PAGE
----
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Hybrid Light Fixture

Hybrid Halogen / Circline Ceiling fixture
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About a year ago, General Electric invented the hybrid halogen / compact fluorescent light bulb. When electricity is first supplied to one of these bulbs (which look like a CFL stuffed inside of the glass of a regular light bulb) the halogen light comes on, producing both light and heat. Once the heat from the halogen bulb has warmed up the CFL, the halogen bulb turns off and the CFL turns on.

This is a pretty neat combination -- the lamp reaches full brightness the instant power is applied, and yet, under normal use, the bulb is as efficient and long lasting as any other CFL.

The problem that I see with it, is that if any of the three components involved -- the halogen bulb, the fluorescent bulb, or the electronics -- fails, the entire unit must be tossed away.

This idea attempts to solve that problem, by making both the halogen light and the fluorescent light replaceable, using readily available, off the shelf bulbs; if it catches on, the electronics would also be separately replaceable, too.

We start with a ceiling fixture which takes (for example) a 40 Watt circline fluorescent light. Add to that fixture, between ten and fifteen 10 watt 12 volt halogen lamps, arranged in a circle, just inside of the circline bulb's circumference. Both types of bulb are quite common and readily available in most hardware or lighting stores. Add to this appropriate electronics to light the halogen lamps when power is first applied, and switches to the fluorescent once that has warmed up.

The number of halogen lamps would be selected so that the amount of light given off by them is about the same as (within 10% of) the amount of light given off by the fluorescent tube -- this would make the transition fairly unobtrusive to anyone not looking directly at the fixture.

To make the transition even less noticeable, the fixture might switch over by gradually dimming the halogen lamps and brightening the fluorescent lamp over a period of several second to a couple of minutes.

goldbb, Oct 28 2011

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       Light fittings including a Circline fluorescent and an incandescent globe were common decades ago; the incandescent globe acts as the ballast for the fluorescent. It is a good synergy, as some of the otherwise wasted ballast power gets converted to incandescent light, which supplements the uneven spectrum of the fluorescent.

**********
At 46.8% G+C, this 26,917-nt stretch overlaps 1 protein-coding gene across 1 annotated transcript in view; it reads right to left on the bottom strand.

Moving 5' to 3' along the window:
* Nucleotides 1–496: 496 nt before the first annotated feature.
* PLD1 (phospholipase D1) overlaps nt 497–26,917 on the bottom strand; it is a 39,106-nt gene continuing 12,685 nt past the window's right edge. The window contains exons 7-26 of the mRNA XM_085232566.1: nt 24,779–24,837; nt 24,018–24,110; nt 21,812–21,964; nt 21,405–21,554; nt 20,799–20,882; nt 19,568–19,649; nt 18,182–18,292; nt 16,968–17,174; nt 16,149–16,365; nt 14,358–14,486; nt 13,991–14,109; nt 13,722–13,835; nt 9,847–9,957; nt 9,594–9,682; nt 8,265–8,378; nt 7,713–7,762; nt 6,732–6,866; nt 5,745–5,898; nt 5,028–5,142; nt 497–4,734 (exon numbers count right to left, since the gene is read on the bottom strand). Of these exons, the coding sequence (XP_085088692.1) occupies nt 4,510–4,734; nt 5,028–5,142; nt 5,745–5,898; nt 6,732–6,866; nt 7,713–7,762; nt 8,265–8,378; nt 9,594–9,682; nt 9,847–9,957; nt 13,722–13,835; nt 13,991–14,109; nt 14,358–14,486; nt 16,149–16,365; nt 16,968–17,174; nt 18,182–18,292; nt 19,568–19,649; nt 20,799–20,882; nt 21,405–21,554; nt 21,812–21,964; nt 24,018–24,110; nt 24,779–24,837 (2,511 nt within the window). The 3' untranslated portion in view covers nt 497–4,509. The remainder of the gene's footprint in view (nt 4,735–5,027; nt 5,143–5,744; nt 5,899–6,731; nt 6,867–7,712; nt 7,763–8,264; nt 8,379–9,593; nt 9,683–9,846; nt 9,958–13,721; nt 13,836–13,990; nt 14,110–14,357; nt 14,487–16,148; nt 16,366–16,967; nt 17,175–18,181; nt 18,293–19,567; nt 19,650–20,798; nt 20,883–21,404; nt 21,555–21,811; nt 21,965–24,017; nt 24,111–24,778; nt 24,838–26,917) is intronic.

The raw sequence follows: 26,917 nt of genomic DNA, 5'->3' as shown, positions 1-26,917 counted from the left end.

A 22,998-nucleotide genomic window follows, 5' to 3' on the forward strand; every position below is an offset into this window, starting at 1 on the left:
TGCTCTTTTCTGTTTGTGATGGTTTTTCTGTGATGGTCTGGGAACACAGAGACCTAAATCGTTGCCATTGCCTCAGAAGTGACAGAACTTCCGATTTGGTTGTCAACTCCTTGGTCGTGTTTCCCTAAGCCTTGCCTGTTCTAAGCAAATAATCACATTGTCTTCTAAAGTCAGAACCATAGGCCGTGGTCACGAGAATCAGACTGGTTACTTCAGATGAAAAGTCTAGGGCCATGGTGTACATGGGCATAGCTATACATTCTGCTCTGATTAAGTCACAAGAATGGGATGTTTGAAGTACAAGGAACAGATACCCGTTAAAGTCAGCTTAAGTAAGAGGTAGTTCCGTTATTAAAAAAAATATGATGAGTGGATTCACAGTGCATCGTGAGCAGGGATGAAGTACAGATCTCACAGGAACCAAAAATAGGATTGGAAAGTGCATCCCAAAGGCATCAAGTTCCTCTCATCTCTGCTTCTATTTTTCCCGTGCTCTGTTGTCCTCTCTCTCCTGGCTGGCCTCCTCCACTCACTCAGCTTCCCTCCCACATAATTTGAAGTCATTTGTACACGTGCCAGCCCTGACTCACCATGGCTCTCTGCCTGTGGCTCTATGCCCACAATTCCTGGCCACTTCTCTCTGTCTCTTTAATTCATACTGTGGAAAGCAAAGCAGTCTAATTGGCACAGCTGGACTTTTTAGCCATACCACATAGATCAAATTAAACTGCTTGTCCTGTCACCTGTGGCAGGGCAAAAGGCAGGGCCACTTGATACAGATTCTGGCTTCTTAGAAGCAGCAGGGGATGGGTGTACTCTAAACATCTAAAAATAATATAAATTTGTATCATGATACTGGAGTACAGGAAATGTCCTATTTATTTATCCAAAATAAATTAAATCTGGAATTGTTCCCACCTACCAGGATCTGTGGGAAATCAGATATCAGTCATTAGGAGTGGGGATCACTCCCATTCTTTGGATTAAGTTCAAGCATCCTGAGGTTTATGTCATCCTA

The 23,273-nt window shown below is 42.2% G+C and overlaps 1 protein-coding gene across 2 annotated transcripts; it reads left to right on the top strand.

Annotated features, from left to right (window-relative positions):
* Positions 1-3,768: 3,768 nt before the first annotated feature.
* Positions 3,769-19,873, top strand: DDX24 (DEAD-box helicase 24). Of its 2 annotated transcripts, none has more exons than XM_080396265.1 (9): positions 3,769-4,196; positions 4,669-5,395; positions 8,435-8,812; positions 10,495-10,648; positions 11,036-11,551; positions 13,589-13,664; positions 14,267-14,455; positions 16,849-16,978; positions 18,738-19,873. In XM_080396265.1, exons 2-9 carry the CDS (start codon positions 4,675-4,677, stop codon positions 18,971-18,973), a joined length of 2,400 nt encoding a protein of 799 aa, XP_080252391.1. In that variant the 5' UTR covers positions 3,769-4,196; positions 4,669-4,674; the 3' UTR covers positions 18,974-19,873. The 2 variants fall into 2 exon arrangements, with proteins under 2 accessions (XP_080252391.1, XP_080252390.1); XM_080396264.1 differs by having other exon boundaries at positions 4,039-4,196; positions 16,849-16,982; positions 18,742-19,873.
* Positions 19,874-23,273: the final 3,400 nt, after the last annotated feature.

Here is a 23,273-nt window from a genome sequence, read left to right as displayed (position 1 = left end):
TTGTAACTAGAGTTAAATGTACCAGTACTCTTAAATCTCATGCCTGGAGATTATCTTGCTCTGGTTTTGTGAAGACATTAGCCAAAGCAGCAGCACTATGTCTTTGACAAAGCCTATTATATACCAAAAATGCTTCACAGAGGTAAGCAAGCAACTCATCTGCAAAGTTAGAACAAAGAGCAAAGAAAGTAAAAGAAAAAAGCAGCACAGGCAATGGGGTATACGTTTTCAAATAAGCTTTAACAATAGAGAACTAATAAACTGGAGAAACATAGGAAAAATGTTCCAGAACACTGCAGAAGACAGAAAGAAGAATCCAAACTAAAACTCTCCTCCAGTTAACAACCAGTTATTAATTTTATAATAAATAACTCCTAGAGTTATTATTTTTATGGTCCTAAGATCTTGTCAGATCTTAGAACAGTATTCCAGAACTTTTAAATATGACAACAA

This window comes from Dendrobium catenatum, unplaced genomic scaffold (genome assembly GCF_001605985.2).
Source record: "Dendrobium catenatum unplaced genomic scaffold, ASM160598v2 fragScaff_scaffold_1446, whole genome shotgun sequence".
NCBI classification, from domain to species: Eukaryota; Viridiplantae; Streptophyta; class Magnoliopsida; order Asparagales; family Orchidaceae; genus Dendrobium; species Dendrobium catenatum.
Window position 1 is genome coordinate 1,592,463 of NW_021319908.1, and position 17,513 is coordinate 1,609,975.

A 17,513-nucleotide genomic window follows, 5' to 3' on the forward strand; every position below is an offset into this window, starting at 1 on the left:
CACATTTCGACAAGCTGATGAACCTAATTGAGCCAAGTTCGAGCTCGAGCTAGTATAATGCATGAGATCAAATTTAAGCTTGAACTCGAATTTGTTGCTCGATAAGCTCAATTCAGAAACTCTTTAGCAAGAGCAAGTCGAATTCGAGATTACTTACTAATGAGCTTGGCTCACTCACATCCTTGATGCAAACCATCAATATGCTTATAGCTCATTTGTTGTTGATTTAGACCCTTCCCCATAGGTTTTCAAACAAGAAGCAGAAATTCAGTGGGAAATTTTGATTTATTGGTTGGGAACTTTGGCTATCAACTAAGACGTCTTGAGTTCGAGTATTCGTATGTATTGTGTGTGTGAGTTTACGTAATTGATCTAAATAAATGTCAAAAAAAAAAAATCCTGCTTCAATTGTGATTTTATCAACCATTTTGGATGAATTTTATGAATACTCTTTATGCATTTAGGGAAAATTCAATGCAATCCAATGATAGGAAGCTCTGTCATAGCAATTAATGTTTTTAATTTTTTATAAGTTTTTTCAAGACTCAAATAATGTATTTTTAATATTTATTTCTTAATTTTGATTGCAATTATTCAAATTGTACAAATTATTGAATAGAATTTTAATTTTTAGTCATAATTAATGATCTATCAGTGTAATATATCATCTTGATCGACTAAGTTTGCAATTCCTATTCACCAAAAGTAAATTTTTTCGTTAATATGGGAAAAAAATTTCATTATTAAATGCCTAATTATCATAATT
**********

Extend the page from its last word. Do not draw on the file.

spidermother, Oct 28 2011
  

       [spidermother] link, please?   

       Modern electronic ballasts are quite efficient, so there's no need to run both the halogen lamps and the fluorescent lamp at the same time, once the fluorescent has warmed up. The only reason I even suggest doing so, is for a less noticeable transition from one to the other.   

       Also, fluorescents are now available in colors that are much more pleasant than "cool white" so there's little need to supplement them with incandescent light.
goldbb, Oct 31 2011
  

       I agree with all your points; I mainly mentioned those hybrid fittings for history, interest, and prior art. I think they are mentioned in the Wikipedia "fluorescent light" article.   

       However, incandescent globes do make excellent ballasts - the total efficiency can approach that of electronic and inductive ballasts, as long as the voltage drop across the incandescent globe is small compared to that across the ballasted device. Their resistance increases with current, so they give better stability than an ohmic resistor. (Source - my own tinkering, where I've used light globes as ballast for battery charging and LEDs, and achieved surprisingly good measured efficiency.)
spidermother, Oct 31 2011
  
      
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